The Brain as a Heat Source

We’ve talked about why brains got bigger with time, but the Neanderthals stood out as an outlier and needed further research and explanation. We’ve also shown the benefits of larger heads in sports, but we never really answered the question: how did they get this way?


Neanderthals heads were bigger. “Neanderthal populations in Europe endured many environmental changes, including large shifts in climate between glacial and interglacial conditions, while living in a habitat that was colder overall than settings where most other hominin species lived. Some of the environmental shifts they endured involved rapid swings between cold and warm climate.”

Other ancient men’s heads were smaller, and were hairier. If the brain is a heat source, these other ancient men need additional heat to survive.

Races of people in cold environments have larger heads [and smaller eyes].

People in warmer climates typically have smaller heads. And we’ve theorized about the strengths and weaknesses of each of these qualities.  PMJmLlySETHjUawr9jk4xy2wC3R4PTBIFCVjXIq68yo.png

If the brain is a heat source, that would explain all of these cases. Colder environments need more heat, and hot environments need less. Further, over thousands of years, the climate would naturally select some of the distinguishing qualities of these races.



Size Matters: The Evolutionary Case for the Larger Nose

The race with the smallest skulls has the biggest noses. According to the rest of our theory, what does that mean? It means that the engine of the smaller brain gets hot more quickly, so a wider nose allows for greater airflow as well as less warming of the air.

Essentially, the warmer the climate, the larger the nose. But the climate doesn’t explain everything. There are plenty of people with big noses in cooler climates.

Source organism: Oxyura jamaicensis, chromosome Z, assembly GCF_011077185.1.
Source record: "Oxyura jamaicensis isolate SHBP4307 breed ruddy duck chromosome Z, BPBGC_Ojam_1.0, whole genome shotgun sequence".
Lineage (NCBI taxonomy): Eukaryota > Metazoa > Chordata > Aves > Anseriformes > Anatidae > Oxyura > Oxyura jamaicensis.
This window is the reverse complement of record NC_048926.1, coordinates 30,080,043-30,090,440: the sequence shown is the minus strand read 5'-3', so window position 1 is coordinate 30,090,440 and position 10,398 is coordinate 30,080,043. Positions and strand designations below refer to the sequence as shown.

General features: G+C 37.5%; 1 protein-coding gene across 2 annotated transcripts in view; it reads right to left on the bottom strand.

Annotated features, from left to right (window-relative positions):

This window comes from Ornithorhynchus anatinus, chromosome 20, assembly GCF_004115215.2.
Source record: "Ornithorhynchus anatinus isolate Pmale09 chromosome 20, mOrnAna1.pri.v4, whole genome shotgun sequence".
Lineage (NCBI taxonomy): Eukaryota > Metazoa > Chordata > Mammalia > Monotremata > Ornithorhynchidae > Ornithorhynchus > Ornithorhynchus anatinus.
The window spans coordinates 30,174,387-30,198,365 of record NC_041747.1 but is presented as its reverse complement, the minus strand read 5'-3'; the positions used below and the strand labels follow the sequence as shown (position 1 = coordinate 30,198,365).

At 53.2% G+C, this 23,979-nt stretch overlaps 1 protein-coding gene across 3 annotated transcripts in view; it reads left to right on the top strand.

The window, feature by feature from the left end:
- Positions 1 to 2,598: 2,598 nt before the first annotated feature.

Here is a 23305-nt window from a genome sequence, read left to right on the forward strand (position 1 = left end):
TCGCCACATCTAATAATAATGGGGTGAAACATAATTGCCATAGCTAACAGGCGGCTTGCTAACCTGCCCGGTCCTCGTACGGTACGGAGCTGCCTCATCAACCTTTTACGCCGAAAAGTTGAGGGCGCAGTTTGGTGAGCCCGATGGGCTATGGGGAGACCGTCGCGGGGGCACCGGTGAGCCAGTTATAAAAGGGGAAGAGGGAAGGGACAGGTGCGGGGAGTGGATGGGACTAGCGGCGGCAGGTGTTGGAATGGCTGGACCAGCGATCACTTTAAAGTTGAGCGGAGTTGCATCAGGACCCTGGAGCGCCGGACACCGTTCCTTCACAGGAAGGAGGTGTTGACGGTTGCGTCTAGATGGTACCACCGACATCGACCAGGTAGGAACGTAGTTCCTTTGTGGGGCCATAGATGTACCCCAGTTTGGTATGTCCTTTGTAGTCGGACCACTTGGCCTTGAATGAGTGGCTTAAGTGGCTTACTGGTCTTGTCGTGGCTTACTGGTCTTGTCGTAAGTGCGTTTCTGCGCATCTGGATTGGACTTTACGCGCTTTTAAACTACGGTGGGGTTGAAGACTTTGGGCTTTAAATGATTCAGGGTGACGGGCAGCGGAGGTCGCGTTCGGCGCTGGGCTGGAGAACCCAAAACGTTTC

Einstein was known for his huge nose. And he’s also famous for one of the most unique and powerful minds in the past 200 years. If you assume that his brain was more powerful than the average person, he’d need more airflow to support it. 

Peoples noses and ears grow throughout their lives. We’ll have to get into the ears later. What’s important here is that the nose can keep growing. 

The eyes cool the brain. We’re going to develop this idea in a future post. While I think there is evidence to support it, the eyes simply do not grow, so they cannot appropriately adapt the brain to greater stress. They do have another function that relieves stress, they can emit electromagnetic waves

The brain can get bigger. And it actually does until a certain point. People’s brains begin to shrink after their fortieth birthday. 

So yes, the climate matters. But not just the external climate. The internal climate as well. There are a couple of actions the body can take to neutralize the higher brain entropy: balding and a bigger nose.

What determines the solution? Let me remind you of all of our studies on eyesight. Essentially, poor eyesight is a symptom of high brain entropy. If you opted for glasses or contacts, you may force your body into a constant elevated state. The brain thinks it’s at equilibrium, but it’s not. So instead of increasing airflow [with nose enlargement], it reduces entropy by cooling the top of the head.



What about those skulls?

Don’t they prove evolution? Not exactly. They don’t prove that humans were once apes. They prove that humans once looked different.

Let’s look at the brain as a computer. Except as our computer speeds get faster and faster, the processors get smaller and smaller. So a decent computer now is hundreds of times faster than those decades ago, but it’s also much, much smaller.